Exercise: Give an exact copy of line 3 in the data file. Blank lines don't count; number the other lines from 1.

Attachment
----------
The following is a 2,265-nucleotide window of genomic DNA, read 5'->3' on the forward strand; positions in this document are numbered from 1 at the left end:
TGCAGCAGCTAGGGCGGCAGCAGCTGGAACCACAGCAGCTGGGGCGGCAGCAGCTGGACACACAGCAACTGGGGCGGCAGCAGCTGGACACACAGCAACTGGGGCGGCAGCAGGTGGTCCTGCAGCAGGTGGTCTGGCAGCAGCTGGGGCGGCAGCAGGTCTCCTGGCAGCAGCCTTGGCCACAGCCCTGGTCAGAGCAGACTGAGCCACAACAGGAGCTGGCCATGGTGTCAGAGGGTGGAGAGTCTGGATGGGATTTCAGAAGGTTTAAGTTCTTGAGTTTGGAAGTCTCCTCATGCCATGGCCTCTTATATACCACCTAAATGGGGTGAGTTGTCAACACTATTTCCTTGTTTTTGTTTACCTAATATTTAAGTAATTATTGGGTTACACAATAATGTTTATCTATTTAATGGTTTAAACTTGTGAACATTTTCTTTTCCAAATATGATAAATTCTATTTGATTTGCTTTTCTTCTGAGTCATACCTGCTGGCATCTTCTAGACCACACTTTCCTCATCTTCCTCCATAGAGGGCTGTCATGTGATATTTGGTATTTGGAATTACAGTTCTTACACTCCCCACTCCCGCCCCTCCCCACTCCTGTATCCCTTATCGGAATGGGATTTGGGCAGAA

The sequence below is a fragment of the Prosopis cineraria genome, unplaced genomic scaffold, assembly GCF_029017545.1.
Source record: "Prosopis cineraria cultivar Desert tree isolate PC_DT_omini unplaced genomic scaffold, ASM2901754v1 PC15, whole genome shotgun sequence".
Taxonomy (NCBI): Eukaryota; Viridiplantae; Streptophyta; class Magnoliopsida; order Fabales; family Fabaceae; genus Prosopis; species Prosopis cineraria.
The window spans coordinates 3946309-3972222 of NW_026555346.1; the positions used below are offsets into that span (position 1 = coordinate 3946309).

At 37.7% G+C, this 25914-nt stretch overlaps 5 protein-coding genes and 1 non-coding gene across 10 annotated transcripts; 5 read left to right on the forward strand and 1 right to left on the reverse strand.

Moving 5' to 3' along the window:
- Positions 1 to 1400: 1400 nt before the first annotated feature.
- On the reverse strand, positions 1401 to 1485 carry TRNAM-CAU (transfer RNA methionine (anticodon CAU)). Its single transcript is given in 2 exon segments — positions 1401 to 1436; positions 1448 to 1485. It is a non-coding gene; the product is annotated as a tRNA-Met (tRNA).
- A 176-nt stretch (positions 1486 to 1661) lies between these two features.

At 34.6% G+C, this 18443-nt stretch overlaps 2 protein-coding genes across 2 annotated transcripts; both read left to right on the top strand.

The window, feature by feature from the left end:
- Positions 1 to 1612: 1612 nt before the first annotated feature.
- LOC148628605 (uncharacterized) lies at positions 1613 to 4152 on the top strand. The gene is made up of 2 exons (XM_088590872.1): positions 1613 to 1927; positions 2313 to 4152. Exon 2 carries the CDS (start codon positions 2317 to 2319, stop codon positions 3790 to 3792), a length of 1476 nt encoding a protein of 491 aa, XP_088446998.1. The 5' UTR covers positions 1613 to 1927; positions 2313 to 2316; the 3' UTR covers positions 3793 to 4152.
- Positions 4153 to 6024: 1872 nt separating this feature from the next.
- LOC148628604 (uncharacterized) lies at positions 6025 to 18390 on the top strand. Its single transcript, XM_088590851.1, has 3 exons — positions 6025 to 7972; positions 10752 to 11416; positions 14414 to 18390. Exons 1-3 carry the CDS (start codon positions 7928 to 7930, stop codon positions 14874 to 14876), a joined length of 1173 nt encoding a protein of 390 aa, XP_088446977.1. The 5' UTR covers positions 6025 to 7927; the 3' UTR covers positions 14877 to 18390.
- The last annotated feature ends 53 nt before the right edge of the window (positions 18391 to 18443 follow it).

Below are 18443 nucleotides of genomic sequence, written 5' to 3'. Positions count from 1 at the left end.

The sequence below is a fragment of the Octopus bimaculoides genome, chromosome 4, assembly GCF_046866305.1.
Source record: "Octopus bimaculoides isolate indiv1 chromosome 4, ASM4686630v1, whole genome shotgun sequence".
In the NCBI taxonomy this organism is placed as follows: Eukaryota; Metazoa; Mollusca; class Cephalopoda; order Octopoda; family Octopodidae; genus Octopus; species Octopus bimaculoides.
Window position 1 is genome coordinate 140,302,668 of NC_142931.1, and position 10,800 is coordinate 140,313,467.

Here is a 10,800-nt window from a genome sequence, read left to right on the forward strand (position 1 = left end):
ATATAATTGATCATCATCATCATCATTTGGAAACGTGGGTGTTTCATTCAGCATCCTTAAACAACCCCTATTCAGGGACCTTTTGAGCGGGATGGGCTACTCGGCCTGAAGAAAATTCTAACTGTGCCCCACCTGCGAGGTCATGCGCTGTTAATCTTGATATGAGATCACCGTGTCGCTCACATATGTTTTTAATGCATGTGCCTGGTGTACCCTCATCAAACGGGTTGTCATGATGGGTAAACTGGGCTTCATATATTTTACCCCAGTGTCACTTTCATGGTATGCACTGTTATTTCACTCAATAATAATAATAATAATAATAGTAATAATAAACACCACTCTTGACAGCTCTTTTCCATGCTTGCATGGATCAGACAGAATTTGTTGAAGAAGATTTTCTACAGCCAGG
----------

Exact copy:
The sequence below is a fragment of the Prosopis cineraria genome, unplaced genomic scaffold, assembly GCF_029017545.1.